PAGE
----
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When you've been burned by someone in business, the usual desire is to sue. Whatever the reason for wanting to sue, be very careful. Lawsuits are not for the faint of heart. Lawsuits are ugly, expensive, time–consuming, and generally a poor way to settle disputes among small businesspeople. To succeed, you must be willing to spend a bundle and do what is necessary to win.
First, consider the costs of the suit. If you can find a lawyer who will take the case on contingency, you must be willing to pay him or her at least 33 percent of any recovery you may get. And, if you have to pay by the hour, $250 an hour (an estimate of the average lawyer's hourly rate) adds up quickly. The suit can easily cost you tens of thousands of dollars. When you combine this with the fact that going in, your odds of winning are only 50–50, you can begin to see why suing may not be the best solution to your business problem.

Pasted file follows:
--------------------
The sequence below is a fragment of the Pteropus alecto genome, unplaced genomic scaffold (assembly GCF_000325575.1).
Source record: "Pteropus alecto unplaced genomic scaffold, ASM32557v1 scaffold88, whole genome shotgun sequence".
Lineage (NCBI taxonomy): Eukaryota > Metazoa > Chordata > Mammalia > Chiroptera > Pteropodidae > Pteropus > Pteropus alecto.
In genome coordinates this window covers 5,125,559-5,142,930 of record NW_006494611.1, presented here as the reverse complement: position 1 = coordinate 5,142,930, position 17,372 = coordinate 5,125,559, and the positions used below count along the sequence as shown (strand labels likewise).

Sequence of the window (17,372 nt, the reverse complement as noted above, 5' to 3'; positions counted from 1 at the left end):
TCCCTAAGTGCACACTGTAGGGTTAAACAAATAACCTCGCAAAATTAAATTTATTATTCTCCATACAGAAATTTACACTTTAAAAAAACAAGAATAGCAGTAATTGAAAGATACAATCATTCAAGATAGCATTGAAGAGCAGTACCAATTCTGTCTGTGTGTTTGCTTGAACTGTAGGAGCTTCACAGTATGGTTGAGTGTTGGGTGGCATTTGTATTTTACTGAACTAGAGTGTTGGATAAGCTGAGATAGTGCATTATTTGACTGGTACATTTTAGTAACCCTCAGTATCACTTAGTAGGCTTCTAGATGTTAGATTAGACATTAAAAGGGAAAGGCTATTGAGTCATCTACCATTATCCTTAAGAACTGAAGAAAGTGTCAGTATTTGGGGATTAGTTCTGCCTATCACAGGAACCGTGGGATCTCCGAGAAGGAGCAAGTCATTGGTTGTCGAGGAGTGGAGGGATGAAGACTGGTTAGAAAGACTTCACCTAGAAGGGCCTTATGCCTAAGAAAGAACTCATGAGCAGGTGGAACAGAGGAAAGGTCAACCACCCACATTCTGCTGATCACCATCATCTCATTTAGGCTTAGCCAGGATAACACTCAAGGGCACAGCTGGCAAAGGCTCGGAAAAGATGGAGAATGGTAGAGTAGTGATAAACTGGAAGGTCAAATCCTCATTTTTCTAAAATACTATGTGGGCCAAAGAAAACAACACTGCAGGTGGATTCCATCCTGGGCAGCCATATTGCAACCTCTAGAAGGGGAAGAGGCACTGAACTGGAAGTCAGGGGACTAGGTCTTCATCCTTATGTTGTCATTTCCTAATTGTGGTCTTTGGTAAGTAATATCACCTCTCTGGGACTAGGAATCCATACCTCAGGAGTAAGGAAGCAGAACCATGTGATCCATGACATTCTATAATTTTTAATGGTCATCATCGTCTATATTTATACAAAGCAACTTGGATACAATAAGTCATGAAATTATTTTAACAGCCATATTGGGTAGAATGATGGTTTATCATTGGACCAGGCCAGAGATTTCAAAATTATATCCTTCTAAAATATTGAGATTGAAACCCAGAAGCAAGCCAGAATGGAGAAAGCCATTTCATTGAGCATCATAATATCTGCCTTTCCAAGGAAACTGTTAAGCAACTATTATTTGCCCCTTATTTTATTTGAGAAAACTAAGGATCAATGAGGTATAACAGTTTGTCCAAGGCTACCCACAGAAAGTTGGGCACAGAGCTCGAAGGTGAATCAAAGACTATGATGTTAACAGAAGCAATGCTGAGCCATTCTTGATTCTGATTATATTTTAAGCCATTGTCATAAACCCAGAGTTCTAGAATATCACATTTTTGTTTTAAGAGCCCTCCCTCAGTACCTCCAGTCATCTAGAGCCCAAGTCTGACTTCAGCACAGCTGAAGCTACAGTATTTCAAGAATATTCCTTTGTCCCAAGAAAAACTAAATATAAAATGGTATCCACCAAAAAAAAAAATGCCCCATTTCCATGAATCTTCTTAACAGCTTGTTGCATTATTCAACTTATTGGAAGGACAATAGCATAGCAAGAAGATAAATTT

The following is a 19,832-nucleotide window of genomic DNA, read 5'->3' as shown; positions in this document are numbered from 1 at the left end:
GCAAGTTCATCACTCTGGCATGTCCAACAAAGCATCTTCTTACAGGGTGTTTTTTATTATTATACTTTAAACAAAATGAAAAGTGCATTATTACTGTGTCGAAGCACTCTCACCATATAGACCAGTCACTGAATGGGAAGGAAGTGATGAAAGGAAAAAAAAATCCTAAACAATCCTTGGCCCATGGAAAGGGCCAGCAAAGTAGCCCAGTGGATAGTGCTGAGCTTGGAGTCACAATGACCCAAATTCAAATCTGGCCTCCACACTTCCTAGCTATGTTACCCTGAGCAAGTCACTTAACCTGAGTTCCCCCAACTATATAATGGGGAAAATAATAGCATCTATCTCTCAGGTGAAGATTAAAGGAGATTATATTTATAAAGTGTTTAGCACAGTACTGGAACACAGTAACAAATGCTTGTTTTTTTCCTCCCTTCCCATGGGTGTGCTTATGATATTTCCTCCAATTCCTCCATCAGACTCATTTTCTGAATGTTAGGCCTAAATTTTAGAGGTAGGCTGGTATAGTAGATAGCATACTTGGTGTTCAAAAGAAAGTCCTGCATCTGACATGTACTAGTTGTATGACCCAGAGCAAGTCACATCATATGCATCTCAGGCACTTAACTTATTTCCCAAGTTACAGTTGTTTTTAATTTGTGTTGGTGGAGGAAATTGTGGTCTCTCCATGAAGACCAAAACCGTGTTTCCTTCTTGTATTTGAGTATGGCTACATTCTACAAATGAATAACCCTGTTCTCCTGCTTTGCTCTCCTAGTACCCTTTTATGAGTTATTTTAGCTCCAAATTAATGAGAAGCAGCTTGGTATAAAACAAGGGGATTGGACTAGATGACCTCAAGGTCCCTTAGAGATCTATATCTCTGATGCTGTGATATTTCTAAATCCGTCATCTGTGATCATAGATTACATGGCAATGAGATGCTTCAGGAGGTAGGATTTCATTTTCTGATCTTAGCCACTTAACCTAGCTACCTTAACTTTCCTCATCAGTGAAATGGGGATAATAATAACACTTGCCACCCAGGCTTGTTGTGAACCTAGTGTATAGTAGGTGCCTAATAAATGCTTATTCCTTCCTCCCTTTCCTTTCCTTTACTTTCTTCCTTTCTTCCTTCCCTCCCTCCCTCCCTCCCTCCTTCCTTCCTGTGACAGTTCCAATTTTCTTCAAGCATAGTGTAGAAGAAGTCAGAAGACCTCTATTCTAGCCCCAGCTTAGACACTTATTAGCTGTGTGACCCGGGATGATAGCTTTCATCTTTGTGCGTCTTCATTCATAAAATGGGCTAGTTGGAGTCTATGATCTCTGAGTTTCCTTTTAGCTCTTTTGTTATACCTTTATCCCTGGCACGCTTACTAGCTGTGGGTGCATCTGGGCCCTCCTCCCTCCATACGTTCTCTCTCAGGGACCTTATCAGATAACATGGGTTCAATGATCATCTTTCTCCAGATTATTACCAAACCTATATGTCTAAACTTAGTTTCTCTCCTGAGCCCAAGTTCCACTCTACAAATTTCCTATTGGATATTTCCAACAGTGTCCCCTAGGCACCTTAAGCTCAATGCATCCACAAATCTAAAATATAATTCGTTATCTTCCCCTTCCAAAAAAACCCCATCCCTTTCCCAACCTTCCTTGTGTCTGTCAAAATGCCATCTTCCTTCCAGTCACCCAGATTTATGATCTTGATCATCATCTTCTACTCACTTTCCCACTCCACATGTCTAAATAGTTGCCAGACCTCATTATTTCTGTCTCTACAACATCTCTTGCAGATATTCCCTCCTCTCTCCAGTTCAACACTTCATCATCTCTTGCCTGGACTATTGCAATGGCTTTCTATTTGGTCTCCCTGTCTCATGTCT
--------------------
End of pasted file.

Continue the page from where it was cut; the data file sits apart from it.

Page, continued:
Moreover, you can expect that you'll be involved in your lawsuit for about two to three years, and during that time, you will be forced to re–live and re–tell your tale of woe time and again.
So, unless you are willing to be involved with the lawsuit for the foreseeable future, are willing to pay a lot for no guaranteed outcome — and unless you have a very good case — you may be best off not suing. Instead, my advice is to get the other party to agree to take the problem to an arbitrator or mediator and resolve things outside the legal arena. It will be far more cost–effective, and you will very likely get an equal (if not better) result.